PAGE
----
Do you like being the center of attention and making important decisions? Then point guard is for you.
Your exact role depends on you, your coach and the system your team uses. Some point guards, like Thunder standout Russell Westbrook, look to shoot first. Others, such as Celtics sparkplug Rajon Rondo, look to penetrate and pass to an open teammate. (See How to Become a Better Point Guard.)
Some coaches want their point guards to be a coach on the floor, while others just need a ball handler to start the offense. Some systems rely heavily on the point guard; others use more of a shared role system.
Here are some tips for all point guards that will help them on the court.
To keep the whole team on the same page, a point guard must have great communication skills. This requires telling teammates what is going on and where they need to be, but also listening, especially on defense, when most of the action is behind you.
Communication needs to be short and to the point to prevent distraction. At Thunder Sports Institute, we hold our point guards responsible when things go wrong, regardless of who is at fault. (See How JJ and His Buckle Can Help You Become a Stronger Leader.)
Know Your Personnel
True leadership is not a title but an action, and true leaders have followers no matter what. People will follow someone whom they know cares about them. Point guards must be trusted by their teammates. So they need to know when, where and how to deliver the ball to a teammate, and when to cut, screen, shoot, or help on defense.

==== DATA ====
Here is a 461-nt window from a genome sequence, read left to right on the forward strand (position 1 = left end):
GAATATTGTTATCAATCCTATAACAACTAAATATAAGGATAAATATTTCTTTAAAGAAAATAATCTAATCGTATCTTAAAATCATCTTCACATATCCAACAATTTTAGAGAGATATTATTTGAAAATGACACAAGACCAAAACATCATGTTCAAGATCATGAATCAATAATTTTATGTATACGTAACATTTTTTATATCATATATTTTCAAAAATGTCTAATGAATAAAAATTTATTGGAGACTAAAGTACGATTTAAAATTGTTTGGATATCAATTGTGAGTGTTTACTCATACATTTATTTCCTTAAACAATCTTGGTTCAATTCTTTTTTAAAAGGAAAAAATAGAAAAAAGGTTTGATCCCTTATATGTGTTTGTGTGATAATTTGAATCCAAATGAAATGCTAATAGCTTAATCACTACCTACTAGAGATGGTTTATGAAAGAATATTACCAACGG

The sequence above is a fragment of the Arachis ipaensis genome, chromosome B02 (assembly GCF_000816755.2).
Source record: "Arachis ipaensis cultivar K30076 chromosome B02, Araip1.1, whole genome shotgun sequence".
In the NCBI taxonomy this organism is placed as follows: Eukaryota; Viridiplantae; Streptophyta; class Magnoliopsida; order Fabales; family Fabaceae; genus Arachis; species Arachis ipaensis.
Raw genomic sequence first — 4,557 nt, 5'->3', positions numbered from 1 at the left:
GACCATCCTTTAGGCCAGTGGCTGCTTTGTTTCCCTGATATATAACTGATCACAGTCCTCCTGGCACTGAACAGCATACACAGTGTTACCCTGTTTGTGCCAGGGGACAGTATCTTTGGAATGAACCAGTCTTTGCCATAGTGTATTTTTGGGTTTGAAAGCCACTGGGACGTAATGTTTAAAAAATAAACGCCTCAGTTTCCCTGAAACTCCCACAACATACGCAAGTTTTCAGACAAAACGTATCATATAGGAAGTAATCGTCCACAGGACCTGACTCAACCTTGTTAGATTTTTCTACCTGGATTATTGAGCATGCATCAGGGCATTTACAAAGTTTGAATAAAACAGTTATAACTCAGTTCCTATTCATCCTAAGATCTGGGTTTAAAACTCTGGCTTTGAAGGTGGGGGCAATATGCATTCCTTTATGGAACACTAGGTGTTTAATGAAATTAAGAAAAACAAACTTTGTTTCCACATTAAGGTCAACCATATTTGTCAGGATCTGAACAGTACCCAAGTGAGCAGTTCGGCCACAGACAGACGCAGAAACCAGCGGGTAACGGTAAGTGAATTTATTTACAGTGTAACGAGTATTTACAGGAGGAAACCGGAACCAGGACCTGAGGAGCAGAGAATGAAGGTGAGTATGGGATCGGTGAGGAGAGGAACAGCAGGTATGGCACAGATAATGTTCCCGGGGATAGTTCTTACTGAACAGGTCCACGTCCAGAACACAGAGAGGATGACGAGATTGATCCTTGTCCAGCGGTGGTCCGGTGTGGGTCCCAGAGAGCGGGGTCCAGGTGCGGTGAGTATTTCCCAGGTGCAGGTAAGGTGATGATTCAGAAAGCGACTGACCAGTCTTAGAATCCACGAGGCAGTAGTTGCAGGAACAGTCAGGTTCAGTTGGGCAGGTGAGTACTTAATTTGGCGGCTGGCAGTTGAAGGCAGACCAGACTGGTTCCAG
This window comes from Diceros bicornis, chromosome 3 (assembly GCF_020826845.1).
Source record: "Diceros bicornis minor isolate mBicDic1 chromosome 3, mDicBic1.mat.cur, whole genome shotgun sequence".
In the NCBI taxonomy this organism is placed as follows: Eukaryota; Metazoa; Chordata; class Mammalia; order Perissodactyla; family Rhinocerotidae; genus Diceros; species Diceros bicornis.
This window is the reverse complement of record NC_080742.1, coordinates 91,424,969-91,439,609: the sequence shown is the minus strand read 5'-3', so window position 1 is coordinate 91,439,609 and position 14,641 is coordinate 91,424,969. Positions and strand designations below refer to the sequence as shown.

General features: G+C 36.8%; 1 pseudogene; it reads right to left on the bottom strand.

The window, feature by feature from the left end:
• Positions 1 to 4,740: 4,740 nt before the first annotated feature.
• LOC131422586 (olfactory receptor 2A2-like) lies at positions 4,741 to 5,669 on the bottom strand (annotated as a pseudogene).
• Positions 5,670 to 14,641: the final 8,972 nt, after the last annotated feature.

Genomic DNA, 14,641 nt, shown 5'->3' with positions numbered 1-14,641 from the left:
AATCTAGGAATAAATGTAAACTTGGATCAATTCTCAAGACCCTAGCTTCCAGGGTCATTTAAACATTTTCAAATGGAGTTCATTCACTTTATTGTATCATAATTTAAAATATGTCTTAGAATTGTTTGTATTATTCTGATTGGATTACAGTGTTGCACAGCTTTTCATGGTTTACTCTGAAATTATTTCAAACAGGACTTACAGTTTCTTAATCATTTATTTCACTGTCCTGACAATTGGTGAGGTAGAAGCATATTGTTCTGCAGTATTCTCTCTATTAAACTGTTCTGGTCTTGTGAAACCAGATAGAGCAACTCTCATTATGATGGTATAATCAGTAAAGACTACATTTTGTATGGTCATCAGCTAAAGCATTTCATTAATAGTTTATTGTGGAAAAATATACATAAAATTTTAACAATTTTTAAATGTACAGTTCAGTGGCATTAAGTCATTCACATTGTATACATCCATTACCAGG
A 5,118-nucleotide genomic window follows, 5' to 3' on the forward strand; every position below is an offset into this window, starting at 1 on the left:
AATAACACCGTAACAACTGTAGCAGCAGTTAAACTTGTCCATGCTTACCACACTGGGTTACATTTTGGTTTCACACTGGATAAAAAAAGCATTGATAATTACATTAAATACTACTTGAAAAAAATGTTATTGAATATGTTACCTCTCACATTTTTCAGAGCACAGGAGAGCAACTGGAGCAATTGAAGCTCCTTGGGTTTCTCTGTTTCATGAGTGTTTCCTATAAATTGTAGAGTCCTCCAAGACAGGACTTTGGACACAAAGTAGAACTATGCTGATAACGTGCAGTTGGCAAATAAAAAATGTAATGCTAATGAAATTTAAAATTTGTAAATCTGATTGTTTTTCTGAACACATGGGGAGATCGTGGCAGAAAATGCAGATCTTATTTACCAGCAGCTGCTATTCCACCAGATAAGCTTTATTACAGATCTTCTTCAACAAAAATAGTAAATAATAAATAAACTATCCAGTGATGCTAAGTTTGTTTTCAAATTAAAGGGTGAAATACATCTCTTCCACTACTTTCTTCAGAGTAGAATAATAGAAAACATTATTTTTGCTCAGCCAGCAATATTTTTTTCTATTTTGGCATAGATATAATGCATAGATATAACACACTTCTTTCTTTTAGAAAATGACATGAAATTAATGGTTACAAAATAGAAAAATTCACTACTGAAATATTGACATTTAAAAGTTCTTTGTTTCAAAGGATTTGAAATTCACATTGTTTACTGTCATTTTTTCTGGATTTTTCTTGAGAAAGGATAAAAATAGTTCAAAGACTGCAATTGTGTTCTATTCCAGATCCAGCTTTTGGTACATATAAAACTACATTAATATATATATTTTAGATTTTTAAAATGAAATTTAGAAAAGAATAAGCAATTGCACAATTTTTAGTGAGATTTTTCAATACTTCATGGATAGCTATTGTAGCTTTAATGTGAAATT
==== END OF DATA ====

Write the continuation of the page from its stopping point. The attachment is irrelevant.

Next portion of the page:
Knowing how a teammate shoots makes it easier to hit him or her with a pass in rhythm. If a teammate is not great at catching on the cut, a good point guard will not make that pass. Each player is unique, and it's important to know each one's habits and tendencies.
See the Floor
If you think "seeing the floor" simply means dribbling with your head up, think again. I am talking about the ability to read the defense and run plays that take advantage of your team's strengths. Instead of waiting to pass until a teammate is open, make the pass in anticipation, as soon as you know s/he will be open. The higher the level, the more difficult it is to connect on a pass. (Train to be game ready with Point Guard Game Simulation Drills.)
Manage the Game and Yourself
How you manage the game depends on the system your team runs. But regardless of the system, it's important to manage yourself. Great point guards remain calm and keep their composure at all times on the court. If you show frustration, panic, or lack of focus, it can spread like wildfire through your team. Lead by example. It's much easier to prod a teammate to do something if s/he knows you would do it yourself. (See Point Guard Drills for Ball Handling and Court Vision.)
Get into Attack Mode
Stay hungry. On defense, this means pressuring the opposing point guard whenever you can. If you are successful, you will disrupt the other team's offensive rhythm.
On offense, always be looking to score. For example, in a pick and roll situation, the first option is for the ball handler to score. Most point guards come off the pick thinking pass to the roller or to another shooter. Those options open up because you are attacking, and the defense is late to adjust.